TV Catchup goes to European Court

The copyright case brought by UK broadcasters against TV Catchup, the restreaming site will have to go to the Court of Justice of the European Union says the UK High Court.

ITV, Channel 4 and Channel Five sought an injunction to stop TV Catchup restreaming their live channels. The UK court ruled provisionally this summer but deferred some judgements and said he would refer others to the CJEU. Now he has ruled on the matters.

Streaming doesn’t copy films: It has ruled that, though TV Catchup’s servers do reproduce substantial parts of films, it had not been proved that the site, as a “rolling” service, holds substantially large fragments of those films on its servers at any one time.

TVC is not copying broadcasts; Justice Floyd also rules: “I cannot see any basis on which it can sensibly be argued that there is a reproduction of a substantial part of a broadcast except on the rolling basis.” He declined to refer the matter to the CJEU.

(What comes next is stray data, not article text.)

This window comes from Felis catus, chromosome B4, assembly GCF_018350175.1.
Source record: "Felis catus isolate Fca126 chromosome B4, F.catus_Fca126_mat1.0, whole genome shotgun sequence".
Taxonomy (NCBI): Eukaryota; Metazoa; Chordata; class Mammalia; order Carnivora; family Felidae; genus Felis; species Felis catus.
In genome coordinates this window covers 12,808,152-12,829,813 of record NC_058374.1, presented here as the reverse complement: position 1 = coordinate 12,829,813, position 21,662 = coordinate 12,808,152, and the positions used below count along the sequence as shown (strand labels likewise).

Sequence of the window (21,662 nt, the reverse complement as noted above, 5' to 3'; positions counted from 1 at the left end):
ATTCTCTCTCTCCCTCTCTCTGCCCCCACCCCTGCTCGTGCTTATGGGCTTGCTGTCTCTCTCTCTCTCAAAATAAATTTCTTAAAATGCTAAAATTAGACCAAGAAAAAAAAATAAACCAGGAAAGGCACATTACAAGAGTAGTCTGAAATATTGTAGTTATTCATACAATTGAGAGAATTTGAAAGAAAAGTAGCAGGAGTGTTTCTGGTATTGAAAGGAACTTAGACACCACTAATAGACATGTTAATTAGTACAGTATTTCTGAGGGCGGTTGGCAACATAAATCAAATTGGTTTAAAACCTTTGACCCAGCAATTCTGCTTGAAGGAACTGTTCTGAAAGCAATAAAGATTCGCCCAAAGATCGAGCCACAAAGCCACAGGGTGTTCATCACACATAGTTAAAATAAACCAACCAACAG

Earlier Floyd had said TV Catchup could defend itself under Section 73 of the Copyright Designs and Patents Act 1988, which allows services to retransmit broadcasts over cable. The broadcasters had appealed to the judge to refer this point to the European court. But Floyd has rejected their call, saying: “I think this is a veiled attempt to ask the CJEU to construe the provision of national law… There is no real scope for doubt.”

Floyd says: “Everything depends on whether (TV Catchup’s) use was lawful. That now depends on whether TVC’s activities amount to ‘communication to the public’.” On this, he is asking the European Court:
– Whether the content owners can prohibit communication to the public of their content via third-party internet stream if that content has previously been authorised for communication via analogue means.
– Whether it makes any difference that TV Catchup ads pre-roll and ‘in-skin’ ads over broadcasters’ streams and whether such a service is competing for revenue with broadcasters.

TV Catchup’s advisors; “will take several years before a decision is handed down by the CJEU. The nub of the European case law is the communication has to be a new public, ie. not the public the broadcasters initially send their broadcasts to. One of many examples would be a TV in a hotel bedroom. TVC’s position is very different as there is no new public.”

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